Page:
Three Strikes and Out? Nuclear Energy in the United States in the Wake of Three Mile Island, Chernobyl and Fukishima

Charles K. Ebinger

Since President Eisenhower’s “Atoms for Peace” speech before the United Nations in December 1953 nuclear energy in the United States has been seen in the 1954 words of Levi Strauss either as a vital source of electricity that within fifteen years would be “too cheap to meter” or as a Faustian bargain with the devil that has no place in the world’s future energy mix. Coming out of the U.S. Navy’s atomic submarine programme, commercial nuclear power for civilian use received a major boost in 1963 when a New Jersey public utility ordered the first commercial-scale plant from General Electric. Over the next decade nearly 50 reactors were ordered either from General Electric, which initially sponsored a BWR (Boiling Water Design), or Westinghouse which supported a PWR (Pressurized Water Reactor). While other vendors in the United States and abroad experimented with modifications of these designs or their own technologies, the use of commercial nuclear power sky rocketed with projections that nuclear energy might provide up to 50% of U.S. electricity by 2000.

Ironically it was this hubris, with each vendor or utility wanting its own unique design, that came to haunt the industry in the following decades, since this approach led to a plethora of different issues for regulators at both the state and federal level to address. This diverse set of designs, rather than the industry agreeing on one or two more “standardised designs,” meant that each licensing hearing occurred in a vacuum with little ability to draw lessons learned from previous decisions and, as reactors moved from the design stage to construction and operation, problems began to arise. The fact that all these technologies were new and had no experience on which to draw meant that regulators in the early days were often deciding issues by the seat of their pants with no firm knowledge of all the issues that would inevitably arise.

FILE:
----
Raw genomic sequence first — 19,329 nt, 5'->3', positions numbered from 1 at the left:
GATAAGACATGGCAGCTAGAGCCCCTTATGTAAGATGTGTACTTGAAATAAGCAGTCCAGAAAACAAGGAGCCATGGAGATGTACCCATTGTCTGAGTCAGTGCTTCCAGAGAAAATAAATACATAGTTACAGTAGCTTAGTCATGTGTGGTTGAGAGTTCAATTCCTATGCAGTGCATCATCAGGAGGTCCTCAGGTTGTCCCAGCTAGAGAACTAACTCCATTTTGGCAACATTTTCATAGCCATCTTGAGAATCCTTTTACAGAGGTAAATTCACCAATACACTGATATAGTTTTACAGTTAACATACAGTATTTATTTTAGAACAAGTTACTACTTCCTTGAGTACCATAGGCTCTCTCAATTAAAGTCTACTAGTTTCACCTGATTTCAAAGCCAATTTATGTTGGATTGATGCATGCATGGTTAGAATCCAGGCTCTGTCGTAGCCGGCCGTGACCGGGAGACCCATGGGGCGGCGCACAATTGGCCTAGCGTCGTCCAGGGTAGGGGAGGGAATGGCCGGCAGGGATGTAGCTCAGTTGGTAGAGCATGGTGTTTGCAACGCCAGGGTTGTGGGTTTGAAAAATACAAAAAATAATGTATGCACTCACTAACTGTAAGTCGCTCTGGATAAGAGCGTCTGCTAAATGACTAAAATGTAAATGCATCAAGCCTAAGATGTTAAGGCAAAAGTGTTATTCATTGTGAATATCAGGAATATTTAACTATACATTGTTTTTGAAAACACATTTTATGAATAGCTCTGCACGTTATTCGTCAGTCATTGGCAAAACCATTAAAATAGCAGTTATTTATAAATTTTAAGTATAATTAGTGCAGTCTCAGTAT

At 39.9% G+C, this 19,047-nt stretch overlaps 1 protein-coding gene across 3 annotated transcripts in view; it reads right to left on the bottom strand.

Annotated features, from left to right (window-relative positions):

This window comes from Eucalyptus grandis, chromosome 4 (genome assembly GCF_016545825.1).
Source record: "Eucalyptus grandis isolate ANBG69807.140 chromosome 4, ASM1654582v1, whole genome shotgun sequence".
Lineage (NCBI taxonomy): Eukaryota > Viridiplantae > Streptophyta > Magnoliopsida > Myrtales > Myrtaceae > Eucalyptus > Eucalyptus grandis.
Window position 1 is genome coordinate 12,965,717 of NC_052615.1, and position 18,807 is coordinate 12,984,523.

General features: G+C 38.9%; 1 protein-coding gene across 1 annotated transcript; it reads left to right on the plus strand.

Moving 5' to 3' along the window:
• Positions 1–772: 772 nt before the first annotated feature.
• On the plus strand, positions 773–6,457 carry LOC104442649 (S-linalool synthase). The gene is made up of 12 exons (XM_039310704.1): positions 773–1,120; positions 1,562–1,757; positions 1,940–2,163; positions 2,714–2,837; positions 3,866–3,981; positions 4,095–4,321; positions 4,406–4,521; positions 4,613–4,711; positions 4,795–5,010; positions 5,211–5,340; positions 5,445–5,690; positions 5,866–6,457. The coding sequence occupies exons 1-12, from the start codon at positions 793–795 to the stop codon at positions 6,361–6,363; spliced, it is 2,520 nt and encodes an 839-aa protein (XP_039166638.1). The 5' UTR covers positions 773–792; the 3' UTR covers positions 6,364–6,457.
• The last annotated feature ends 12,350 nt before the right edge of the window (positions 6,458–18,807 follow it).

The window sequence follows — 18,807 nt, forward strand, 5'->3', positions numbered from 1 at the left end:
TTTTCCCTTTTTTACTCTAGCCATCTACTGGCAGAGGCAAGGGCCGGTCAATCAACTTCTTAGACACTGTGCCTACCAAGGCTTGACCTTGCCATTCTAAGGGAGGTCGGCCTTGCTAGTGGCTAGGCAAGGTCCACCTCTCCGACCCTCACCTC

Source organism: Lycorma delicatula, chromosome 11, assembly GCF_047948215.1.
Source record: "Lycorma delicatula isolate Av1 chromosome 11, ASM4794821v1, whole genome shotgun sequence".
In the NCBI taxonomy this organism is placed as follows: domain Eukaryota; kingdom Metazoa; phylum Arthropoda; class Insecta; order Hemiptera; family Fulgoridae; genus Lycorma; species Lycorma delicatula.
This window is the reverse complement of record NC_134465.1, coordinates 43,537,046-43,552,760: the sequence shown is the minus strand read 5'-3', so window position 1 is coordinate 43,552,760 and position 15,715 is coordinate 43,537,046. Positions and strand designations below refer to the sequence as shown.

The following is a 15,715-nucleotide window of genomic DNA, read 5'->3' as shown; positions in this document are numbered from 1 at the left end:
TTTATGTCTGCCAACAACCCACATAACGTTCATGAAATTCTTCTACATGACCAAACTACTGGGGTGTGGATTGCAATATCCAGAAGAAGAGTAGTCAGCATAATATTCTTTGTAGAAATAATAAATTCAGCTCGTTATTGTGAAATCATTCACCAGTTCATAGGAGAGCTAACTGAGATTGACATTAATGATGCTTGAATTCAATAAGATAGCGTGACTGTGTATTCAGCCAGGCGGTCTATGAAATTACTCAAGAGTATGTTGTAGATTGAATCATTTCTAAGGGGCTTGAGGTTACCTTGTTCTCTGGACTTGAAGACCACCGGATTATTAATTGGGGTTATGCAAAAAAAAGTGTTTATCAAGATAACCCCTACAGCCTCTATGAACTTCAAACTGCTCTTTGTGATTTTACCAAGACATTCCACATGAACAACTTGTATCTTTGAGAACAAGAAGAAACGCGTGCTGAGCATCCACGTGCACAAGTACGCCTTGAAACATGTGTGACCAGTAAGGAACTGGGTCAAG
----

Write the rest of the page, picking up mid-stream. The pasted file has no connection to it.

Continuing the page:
The fact that siting, construction and operational licenses were often bifurcated with state and federal regulators each doing their independent reviews rather than acting in concert, also added to the time required to build a nuclear plant. Since at the time these capital intensive plants were not allowed to recover any of their costs from ratepayers until the plants commenced operation led to an escalation in costs that during a high inflation era such as the Carter administration led plants that had been forecast to cost $200-300 million dollars to rise to more than ten times that cost and, in the case of the Nine Mile 2 plant outside Syracuse, to hit over $9 billion dollars. The problem was further exacerbated by environmentalists opposed to nuclear power who used this rate base procedure to delay plants in court, or in regulatory procedures based on a host of questions such as the adequacy of evacuation plans, etc until which time the plants, because of cost escalation, could no longer be justified in the marketplace. While many other factors by the 1970s and 1980s were also responsible, ultimately more than $100 billion dollars of nuclear power plants became stranded assets.